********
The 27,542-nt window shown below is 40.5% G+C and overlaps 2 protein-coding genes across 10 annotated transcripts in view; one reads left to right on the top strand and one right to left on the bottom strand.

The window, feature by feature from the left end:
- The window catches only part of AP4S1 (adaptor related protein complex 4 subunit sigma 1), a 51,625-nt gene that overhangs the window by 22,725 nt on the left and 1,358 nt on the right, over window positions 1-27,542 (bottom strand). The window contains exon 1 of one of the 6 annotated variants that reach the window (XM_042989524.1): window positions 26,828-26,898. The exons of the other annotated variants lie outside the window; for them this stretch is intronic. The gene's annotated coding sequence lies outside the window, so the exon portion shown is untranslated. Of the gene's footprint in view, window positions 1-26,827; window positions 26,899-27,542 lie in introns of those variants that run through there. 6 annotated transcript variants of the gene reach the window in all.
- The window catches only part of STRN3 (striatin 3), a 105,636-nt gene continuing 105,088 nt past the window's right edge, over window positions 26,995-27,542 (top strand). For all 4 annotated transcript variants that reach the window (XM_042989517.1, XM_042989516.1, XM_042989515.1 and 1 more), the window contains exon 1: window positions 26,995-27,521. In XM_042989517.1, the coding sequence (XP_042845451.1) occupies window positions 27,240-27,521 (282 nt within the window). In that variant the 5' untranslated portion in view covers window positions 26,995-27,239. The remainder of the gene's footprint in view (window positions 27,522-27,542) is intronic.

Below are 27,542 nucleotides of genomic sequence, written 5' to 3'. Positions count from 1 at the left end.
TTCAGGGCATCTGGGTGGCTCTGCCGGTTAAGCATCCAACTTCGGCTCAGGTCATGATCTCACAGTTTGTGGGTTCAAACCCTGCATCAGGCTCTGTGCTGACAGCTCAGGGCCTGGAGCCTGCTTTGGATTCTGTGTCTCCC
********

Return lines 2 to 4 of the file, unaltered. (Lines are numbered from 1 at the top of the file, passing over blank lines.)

The window, feature by feature from the left end:
- The window catches only part of AP4S1 (adaptor related protein complex 4 subunit sigma 1), a 51,625-nt gene that overhangs the window by 22,725 nt on the left and 1,358 nt on the right, over window positions 1-27,542 (bottom strand). The window contains exon 1 of one of the 6 annotated variants that reach the window (XM_042989524.1): window positions 26,828-26,898. The exons of the other annotated variants lie outside the window; for them this stretch is intronic. The gene's annotated coding sequence lies outside the window, so the exon portion shown is untranslated. Of the gene's footprint in view, window positions 1-26,827; window positions 26,899-27,542 lie in introns of those variants that run through there. 6 annotated transcript variants of the gene reach the window in all.
- The window catches only part of STRN3 (striatin 3), a 105,636-nt gene continuing 105,088 nt past the window's right edge, over window positions 26,995-27,542 (top strand). For all 4 annotated transcript variants that reach the window (XM_042989517.1, XM_042989516.1, XM_042989515.1 and 1 more), the window contains exon 1: window positions 26,995-27,521. In XM_042989517.1, the coding sequence (XP_042845451.1) occupies window positions 27,240-27,521 (282 nt within the window). In that variant the 5' untranslated portion in view covers window positions 26,995-27,239. The remainder of the gene's footprint in view (window positions 27,522-27,542) is intronic.